Foreign investors sold Danish shares worth almost $14 billion in 2018 following a money laundering scandal at the country’s largest lender Danske Bank, Denmark’s central bank governor said on Wednesday.
Danske Bank is under investigation in the United States, Denmark, Estonia, France and Britain over 200 billion euros ($226 billion) in payments from Russia, ex-Soviet states and elsewhere that were found to have flowed through its Estonian unit between 2007 and 2015.
Non-residents sold Danish equities worth 91 billion crowns ($13.85 billion) last year, including 21 billion crowns’ worth of banking shares, a report from the central bank showed on Wednesday.
The divestment of bank equities may reflect a loss of confidence in the Danish banking sector in the wake of Danske Bank’s money laundering case, it said.
“The trust from international investors has certainly been reduced,” governor Lars Rohde told reporters in Copenhagen.
He said political initiatives to combat money laundering were paramount to restore foreigners’ trust in Danish banks.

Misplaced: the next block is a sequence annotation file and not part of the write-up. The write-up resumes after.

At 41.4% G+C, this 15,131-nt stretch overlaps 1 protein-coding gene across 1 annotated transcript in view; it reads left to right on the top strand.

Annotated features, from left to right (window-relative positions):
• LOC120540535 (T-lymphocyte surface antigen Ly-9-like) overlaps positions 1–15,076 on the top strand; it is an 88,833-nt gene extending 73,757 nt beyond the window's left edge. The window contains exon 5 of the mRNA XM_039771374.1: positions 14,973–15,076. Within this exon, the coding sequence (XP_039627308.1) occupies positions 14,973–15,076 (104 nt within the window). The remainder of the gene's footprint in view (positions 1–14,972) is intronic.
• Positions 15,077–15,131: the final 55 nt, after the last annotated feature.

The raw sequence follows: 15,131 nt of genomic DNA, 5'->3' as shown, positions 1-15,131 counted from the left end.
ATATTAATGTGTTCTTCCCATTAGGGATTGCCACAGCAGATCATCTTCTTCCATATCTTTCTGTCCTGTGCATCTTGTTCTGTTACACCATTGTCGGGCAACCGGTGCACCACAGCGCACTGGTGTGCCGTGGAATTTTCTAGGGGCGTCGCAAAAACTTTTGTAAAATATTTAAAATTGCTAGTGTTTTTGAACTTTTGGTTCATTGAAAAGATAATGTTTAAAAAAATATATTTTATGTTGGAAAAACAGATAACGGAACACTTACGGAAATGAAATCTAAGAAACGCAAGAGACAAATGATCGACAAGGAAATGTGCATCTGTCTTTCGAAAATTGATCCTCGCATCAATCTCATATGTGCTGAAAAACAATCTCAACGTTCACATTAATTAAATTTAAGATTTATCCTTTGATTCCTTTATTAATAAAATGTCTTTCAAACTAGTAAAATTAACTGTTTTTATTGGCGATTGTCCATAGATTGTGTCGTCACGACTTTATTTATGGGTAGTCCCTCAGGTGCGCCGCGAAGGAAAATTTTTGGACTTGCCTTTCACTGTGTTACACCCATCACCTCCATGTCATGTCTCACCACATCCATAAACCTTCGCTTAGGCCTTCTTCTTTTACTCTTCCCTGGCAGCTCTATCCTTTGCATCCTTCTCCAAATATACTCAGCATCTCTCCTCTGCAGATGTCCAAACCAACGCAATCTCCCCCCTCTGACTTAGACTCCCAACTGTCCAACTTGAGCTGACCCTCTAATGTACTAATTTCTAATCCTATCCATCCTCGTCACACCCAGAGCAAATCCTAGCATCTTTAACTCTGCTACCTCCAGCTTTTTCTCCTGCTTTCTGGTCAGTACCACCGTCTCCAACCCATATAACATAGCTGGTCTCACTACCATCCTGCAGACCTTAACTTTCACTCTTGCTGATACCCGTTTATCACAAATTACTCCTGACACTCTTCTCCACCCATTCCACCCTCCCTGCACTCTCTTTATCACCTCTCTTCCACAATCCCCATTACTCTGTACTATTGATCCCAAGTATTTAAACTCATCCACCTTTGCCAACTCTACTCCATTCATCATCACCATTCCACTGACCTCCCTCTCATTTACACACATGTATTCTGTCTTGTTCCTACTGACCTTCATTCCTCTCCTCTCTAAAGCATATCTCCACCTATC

He said Danish politicians should consider new rules to force banks to block payments if they are suspected of being related to money laundering, similar to current rules governing payments suspected of being linked to financing terrorism.
Danske Bank’s annual report shows shareholders from the United States and Canada cut their holdings in the bank during 2018 to 17 percent of Danske’s shares by the end of that year from 24 percent by end-2017.
British investors also reduced their holding in Danske Bank over 2018 from 16 percent to 12 percent, while Danes and other Europeans increased their holdings of Danske Bank shares.